Foraging is one of those bushcraft skills that you grow to love. However I’ve run foraging courses during our Farafoot bushcraft days where people have literally moved away from me as I’ve picked something to eat, as if it might be infectious. It is true that to our sugar-addicted taste buds, the taste experience from foraged wild food can difficult to accept at first, particularly with the bitter tastes that are commonly found in wild food. An example I give is the Pheasant Berry, the berry from which to most people tastes pleasantly like burnt caramel, but to some tastes absolutely disgusting – sometimes I think because their brains have already decided that they are about to be poisoned.
If you read many general texts about hunter/gathering, whether bushcraft or foraging related, you’ll be led to believe two things; first that humans were always ‘hunter/gathers’ before the emergence of farming, and that men did the hunting and women the foraging and gathering of wild food. If things were that simple it would be great, however this over-simplifies a complex situation that is still being argued amongst the Paleoanthropologist community.
What you can argue quite forcibly is that at some time between the beginning of the hominin lineage and the evolution of Homo Sapiens i.e. between 5 million and 200,000 years ago an apelike behavioural adaptation was replaced by human behaviour – namely the hunter/gather way of life. (The eight wooden throwing spears discovered at Shoeningen in Germany which were dated at 400,000 years old, which would suggest systematic hunting was well developed by that date by Homo Heidelbergensis, (a probable ancestor of Neanderthals in Europe) and found at Boxgrove in West Sussex).
Bushcraft and the Art of Knowing Where you Live.
However I believe that foraging or gathering is probably still deeply engrained into our brains, even here in the UK where we still carry out limited seasonal foraging with the collection of berries in Autumn etc. What we have begun to lose is the huge depth of knowledge that someone needs to forage or gather effectively and that not only includes the skills needed to deal with the common toxicities that occur in many plants, but most importantly, it includes the need to have an intimate knowledge of our natural wild surroundings, since we need to know what grows where, when they come into season and probably more difficult, what part of their life cycle they are in – particularly when dealing with biennials like thistles or burdock.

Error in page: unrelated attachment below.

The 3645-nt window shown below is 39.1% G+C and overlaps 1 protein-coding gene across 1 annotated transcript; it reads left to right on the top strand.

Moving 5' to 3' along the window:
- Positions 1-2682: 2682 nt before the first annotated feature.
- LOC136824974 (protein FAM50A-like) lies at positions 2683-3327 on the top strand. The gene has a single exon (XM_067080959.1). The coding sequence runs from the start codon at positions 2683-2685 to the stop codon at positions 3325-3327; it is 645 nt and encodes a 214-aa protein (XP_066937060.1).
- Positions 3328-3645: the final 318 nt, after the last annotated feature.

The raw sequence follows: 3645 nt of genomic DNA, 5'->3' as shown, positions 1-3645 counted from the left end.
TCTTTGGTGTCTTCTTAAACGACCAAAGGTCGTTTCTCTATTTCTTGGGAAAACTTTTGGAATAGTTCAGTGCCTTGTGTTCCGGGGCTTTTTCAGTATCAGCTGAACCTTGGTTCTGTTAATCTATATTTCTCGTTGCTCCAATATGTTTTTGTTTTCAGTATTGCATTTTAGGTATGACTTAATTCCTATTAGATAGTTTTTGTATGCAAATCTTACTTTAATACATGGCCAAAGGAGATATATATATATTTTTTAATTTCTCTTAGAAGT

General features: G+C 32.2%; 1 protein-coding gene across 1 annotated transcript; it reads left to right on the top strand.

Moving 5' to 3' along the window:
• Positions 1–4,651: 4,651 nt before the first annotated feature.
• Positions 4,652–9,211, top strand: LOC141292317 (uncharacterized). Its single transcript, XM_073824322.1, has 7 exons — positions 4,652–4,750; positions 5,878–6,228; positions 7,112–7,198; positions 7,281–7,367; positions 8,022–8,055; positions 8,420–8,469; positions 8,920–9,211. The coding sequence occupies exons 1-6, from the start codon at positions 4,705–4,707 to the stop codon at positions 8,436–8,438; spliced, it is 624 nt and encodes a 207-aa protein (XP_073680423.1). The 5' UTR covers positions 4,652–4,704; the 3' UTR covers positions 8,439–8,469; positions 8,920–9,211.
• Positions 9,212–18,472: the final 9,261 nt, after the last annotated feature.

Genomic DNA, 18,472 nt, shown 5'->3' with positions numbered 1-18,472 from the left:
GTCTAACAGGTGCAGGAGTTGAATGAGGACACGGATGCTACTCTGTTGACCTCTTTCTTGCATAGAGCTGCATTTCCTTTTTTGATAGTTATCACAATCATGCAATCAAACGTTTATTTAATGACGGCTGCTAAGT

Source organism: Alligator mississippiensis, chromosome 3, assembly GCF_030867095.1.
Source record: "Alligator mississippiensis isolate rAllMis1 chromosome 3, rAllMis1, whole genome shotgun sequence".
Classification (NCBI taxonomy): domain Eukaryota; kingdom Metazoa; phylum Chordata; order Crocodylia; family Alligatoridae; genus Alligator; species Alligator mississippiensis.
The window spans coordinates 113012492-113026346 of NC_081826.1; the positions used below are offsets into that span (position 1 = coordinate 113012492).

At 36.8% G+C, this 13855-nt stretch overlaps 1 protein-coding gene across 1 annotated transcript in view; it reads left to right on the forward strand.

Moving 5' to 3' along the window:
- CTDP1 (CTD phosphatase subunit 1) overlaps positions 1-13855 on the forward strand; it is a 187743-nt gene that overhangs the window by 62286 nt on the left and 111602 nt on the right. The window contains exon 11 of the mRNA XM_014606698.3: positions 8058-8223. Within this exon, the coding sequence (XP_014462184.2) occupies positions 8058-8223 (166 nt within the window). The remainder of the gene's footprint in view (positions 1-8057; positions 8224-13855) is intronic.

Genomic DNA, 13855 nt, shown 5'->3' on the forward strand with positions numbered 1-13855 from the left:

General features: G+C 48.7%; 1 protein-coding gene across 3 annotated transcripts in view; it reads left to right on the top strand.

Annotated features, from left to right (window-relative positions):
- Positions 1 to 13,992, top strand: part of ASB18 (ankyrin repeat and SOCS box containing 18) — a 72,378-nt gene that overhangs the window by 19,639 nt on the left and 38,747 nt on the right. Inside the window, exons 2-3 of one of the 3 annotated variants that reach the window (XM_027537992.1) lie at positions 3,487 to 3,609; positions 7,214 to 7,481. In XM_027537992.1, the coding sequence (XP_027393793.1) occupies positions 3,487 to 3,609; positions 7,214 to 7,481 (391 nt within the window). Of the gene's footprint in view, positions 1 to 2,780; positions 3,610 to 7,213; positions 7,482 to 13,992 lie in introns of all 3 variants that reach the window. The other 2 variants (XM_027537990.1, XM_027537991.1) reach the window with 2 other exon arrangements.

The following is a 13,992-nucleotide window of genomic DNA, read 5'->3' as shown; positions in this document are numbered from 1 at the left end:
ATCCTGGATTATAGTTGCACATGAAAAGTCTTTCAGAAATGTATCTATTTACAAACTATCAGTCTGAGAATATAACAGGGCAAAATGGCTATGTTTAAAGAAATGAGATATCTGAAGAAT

It is this lack of knowledge and the threat of poisoning that makes current generations nervous about foraging, and perhaps rightly so. Hence this is the main element that we teach in foraging courses at Farafoot Bushcraft, since knowledge of plants can be ‘dug’ out of books and from the internet, however until you step out of the door and make a concerted effort to build up a mental mind map of your natural environment, then you are doomed to be always ‘at the wrong time’.
Take for instance, tapping maple or birch trees for sap – here in Shropshire we even have the eucalyptus ‘cider gum’ growing locally – when the sap begins to rise in March/April, you only have a week or so to tap the tree and it is easy to miss and waste time tapping a tree too early or too late. Since the sap rises according to temperature and daylight, it occurs at different times each year and therefore the only way to decide when the sap might be rising, is when the trees just begins to come into bud. Miss a week and you miss a year’s worth of opportunity.
You could see foraging and gathering as easier activity, certainly a safer activity than hunting and more likely to reap rewards, since plants are less inclined to run away or even worse, turn and chase you. However foraging and gathering, as I’ve said above, probably uses as much energy in planning and execution as hunting and there might be evidence somewhere to prove that to forage and gather effectively might even uses more energy.
Before we decide that foraging and gathering is ‘women’s work’, it is not a given that women and children were the primary agents in foraging and gathering, just as much as it is not a given that men were solely occupied with hunting. There are theories for women being involved in hunting, and for men to have been involved in child-care duties, but then again there are hunter/gatherer cultures where men are the sole hunters and will not eat ‘women’s food’ even in lean hunting times. Perhaps we need to focus less on the division of roles and more on the importance of food sharing that a successful hunt or forage inevitably produces, particularly for such a social animal.